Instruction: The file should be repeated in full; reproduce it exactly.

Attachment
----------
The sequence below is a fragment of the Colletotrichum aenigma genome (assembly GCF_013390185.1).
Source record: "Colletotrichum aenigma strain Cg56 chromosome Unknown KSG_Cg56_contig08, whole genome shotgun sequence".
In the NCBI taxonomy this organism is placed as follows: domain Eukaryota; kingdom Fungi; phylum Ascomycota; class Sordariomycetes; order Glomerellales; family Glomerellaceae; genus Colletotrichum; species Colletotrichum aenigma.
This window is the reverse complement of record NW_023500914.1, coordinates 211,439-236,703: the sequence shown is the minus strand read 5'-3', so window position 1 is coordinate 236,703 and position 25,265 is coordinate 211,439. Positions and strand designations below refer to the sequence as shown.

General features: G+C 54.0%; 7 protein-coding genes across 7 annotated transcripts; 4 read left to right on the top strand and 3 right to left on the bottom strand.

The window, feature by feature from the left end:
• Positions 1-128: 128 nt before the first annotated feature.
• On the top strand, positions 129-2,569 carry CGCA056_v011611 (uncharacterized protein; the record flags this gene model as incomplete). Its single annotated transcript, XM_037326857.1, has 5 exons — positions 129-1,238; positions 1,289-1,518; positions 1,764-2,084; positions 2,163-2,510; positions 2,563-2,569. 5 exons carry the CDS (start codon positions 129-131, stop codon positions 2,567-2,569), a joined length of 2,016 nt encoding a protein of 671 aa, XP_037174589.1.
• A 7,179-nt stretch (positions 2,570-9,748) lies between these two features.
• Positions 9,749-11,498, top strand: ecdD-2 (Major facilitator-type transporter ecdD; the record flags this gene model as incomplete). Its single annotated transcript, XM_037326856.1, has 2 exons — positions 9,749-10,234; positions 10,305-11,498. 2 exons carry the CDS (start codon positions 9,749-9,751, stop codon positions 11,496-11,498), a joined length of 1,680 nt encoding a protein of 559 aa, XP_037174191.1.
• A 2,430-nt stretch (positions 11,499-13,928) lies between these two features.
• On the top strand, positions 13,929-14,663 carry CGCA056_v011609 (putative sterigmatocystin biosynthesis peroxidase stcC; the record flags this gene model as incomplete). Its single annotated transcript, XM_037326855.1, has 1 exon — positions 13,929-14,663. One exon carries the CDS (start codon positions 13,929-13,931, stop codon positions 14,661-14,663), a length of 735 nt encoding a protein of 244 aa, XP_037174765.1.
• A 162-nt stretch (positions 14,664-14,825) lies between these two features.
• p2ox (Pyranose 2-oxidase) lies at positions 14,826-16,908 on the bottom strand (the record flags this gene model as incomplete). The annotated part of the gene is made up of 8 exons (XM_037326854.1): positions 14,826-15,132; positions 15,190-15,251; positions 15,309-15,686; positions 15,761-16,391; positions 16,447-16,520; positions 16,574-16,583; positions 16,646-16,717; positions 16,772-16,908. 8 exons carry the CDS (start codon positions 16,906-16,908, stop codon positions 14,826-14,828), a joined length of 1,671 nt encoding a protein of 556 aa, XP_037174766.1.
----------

The sequence below is a fragment of the Colletotrichum aenigma genome (assembly GCF_013390185.1).
Source record: "Colletotrichum aenigma strain Cg56 chromosome Unknown KSG_Cg56_contig08, whole genome shotgun sequence".
In the NCBI taxonomy this organism is placed as follows: domain Eukaryota; kingdom Fungi; phylum Ascomycota; class Sordariomycetes; order Glomerellales; family Glomerellaceae; genus Colletotrichum; species Colletotrichum aenigma.
This window is the reverse complement of record NW_023500914.1, coordinates 211,439-236,703: the sequence shown is the minus strand read 5'-3', so window position 1 is coordinate 236,703 and position 25,265 is coordinate 211,439. Positions and strand designations below refer to the sequence as shown.

General features: G+C 54.0%; 7 protein-coding genes across 7 annotated transcripts; 4 read left to right on the top strand and 3 right to left on the bottom strand.

The window, feature by feature from the left end:
• Positions 1-128: 128 nt before the first annotated feature.
• On the top strand, positions 129-2,569 carry CGCA056_v011611 (uncharacterized protein; the record flags this gene model as incomplete). Its single annotated transcript, XM_037326857.1, has 5 exons — positions 129-1,238; positions 1,289-1,518; positions 1,764-2,084; positions 2,163-2,510; positions 2,563-2,569. 5 exons carry the CDS (start codon positions 129-131, stop codon positions 2,567-2,569), a joined length of 2,016 nt encoding a protein of 671 aa, XP_037174589.1.
• A 7,179-nt stretch (positions 2,570-9,748) lies between these two features.
• Positions 9,749-11,498, top strand: ecdD-2 (Major facilitator-type transporter ecdD; the record flags this gene model as incomplete). Its single annotated transcript, XM_037326856.1, has 2 exons — positions 9,749-10,234; positions 10,305-11,498. 2 exons carry the CDS (start codon positions 9,749-9,751, stop codon positions 11,496-11,498), a joined length of 1,680 nt encoding a protein of 559 aa, XP_037174191.1.
• A 2,430-nt stretch (positions 11,499-13,928) lies between these two features.
• On the top strand, positions 13,929-14,663 carry CGCA056_v011609 (putative sterigmatocystin biosynthesis peroxidase stcC; the record flags this gene model as incomplete). Its single annotated transcript, XM_037326855.1, has 1 exon — positions 13,929-14,663. One exon carries the CDS (start codon positions 13,929-13,931, stop codon positions 14,661-14,663), a length of 735 nt encoding a protein of 244 aa, XP_037174765.1.
• A 162-nt stretch (positions 14,664-14,825) lies between these two features.
• p2ox (Pyranose 2-oxidase) lies at positions 14,826-16,908 on the bottom strand (the record flags this gene model as incomplete). The annotated part of the gene is made up of 8 exons (XM_037326854.1): positions 14,826-15,132; positions 15,190-15,251; positions 15,309-15,686; positions 15,761-16,391; positions 16,447-16,520; positions 16,574-16,583; positions 16,646-16,717; positions 16,772-16,908. 8 exons carry the CDS (start codon positions 16,906-16,908, stop codon positions 14,826-14,828), a joined length of 1,671 nt encoding a protein of 556 aa, XP_037174766.1.